In matters of moralistic behavior Rome in much aspects had been a worse place than others during late 15th and early 16th century ... that's well known.
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even if we would agree that some of the church members loved the game of tarot, it seems doubtful that the creators of the tarot were themselves members of the church, or used the bible as its main source when they were developing it - which was my point.
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Quote:
Originally Posted by foolish
even if we would agree that some of the church members loved the game of tarot, it seems doubtful that the creators of the tarot were themselves members of the church, or used the bible as its main source when they were developing it - which was my point.
One point is, that there were not only one sort of Tarot / Trionfi cards.

And the second point is, that there is indeed suspicion, that some clerics made versions of Tarot.

And the third is ... how do you define "member of the church"? Weren't non-clerics not also "member of the church"? I think, that a lot of catholic non-clerics participated in the production of Tarot cards.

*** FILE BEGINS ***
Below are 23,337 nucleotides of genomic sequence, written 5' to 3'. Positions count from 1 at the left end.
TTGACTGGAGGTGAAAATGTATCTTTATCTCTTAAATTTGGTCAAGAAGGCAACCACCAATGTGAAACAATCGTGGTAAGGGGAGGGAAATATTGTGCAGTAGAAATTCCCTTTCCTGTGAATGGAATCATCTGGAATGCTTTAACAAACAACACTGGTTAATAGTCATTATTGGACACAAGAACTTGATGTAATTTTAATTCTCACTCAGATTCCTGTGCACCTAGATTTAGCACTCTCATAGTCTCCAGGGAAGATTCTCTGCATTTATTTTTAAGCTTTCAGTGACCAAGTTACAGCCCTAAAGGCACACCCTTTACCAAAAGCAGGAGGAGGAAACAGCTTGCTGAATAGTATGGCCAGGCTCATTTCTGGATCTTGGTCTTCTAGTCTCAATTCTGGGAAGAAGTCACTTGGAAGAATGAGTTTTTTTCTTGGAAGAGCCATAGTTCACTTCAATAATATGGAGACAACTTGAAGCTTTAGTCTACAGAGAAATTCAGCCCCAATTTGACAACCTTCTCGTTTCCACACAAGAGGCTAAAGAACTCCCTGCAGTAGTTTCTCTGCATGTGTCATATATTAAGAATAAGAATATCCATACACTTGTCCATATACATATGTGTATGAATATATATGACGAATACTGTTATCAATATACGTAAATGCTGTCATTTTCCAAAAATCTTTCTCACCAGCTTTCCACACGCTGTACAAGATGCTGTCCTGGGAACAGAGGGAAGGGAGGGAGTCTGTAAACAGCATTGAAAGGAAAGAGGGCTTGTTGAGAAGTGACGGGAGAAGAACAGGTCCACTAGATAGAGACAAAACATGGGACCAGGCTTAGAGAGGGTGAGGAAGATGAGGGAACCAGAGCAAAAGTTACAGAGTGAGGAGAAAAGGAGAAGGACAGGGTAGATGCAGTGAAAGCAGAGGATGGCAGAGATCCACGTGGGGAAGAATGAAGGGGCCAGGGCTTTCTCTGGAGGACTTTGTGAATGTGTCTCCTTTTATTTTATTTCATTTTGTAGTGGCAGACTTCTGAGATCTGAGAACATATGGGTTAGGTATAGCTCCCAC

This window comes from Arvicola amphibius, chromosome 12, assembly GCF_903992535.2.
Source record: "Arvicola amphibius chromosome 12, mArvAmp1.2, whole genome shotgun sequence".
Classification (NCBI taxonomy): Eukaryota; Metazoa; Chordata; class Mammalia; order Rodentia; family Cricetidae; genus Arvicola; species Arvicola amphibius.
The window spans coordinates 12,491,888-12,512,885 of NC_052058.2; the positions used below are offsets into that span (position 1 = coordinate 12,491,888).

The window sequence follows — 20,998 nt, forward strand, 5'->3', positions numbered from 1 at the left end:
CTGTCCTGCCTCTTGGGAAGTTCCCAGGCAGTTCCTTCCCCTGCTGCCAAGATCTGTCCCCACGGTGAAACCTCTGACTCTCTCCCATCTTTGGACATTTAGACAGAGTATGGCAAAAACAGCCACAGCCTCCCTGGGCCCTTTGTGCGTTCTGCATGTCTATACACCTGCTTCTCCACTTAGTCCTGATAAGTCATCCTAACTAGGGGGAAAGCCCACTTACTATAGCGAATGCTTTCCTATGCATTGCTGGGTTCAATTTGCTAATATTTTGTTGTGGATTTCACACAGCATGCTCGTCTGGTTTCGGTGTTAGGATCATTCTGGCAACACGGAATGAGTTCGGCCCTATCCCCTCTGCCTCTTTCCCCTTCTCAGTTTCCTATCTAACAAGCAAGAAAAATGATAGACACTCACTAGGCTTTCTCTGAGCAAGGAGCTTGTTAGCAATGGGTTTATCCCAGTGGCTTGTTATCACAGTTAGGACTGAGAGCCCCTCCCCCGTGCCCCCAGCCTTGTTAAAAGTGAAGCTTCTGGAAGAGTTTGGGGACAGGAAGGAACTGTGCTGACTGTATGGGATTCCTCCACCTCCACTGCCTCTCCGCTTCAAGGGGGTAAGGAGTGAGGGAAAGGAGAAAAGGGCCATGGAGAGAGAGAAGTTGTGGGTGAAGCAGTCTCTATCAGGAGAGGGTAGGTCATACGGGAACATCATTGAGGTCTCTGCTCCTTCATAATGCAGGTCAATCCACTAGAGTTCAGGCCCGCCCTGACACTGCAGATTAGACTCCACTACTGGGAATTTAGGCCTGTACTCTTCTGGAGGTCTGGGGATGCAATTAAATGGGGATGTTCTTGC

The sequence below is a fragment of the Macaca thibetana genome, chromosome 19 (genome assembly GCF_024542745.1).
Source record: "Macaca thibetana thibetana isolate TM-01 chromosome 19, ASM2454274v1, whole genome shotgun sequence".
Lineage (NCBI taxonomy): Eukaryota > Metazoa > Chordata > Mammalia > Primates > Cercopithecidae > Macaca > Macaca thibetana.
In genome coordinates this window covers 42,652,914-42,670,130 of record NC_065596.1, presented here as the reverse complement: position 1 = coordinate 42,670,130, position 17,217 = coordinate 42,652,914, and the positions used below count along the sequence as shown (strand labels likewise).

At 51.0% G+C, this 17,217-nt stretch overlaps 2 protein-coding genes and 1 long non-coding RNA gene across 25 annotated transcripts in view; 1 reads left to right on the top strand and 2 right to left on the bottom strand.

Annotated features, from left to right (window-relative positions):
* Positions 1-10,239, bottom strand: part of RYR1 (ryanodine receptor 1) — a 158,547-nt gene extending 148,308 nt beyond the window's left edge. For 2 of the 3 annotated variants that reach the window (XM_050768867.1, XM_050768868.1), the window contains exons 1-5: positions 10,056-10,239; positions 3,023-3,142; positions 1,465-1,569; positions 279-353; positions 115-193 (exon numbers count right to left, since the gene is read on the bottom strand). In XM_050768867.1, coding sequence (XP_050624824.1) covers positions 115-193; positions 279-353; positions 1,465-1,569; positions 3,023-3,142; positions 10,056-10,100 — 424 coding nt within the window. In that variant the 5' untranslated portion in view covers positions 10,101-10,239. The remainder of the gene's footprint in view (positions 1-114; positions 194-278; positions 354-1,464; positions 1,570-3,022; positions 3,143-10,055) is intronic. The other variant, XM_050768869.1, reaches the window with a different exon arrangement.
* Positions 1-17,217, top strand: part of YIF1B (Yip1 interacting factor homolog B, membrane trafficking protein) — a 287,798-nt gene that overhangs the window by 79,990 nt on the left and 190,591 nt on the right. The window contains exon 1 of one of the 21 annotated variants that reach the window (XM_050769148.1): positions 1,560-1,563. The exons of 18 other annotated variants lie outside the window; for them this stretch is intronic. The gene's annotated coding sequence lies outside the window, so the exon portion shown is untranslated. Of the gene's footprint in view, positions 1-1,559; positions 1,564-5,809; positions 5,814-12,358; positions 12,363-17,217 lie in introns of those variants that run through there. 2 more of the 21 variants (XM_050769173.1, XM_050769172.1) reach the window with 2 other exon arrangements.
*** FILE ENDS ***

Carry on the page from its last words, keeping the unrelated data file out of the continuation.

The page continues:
Petrarca for instance worked in various clerical offices. Although there is no suspicion, that Petrarca made any Tarot or Trionfi cards, it's without doubt, that Petrarca's "Trionfi" poem influenced deeply the concept of the early Trionfi card production and also the later developing Tarot.
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by church memeber, i mean someone employed by the church, not its congregation. as you point out, that would include the vast majority of the population.

also, let's be clear about your evidence of the church's attitude toward the tarot. are you saying that since there are writings which implicate some of the church hierarchy like a pope to gambling or using the tarot, that this constitutes a general attitude of the church, or reflects its policy? this might be similar to saying that since some catholic priests have been found guilty of child molestation, that this reflects the church's attitude on the subject. it's pretty clear that what a few people do in their spare time does not make policy. in the same light, we know that the tone of sermons from the time are inconsistent with the fact that a pope was thought to enjoy the use of the tarot cards for personal matters.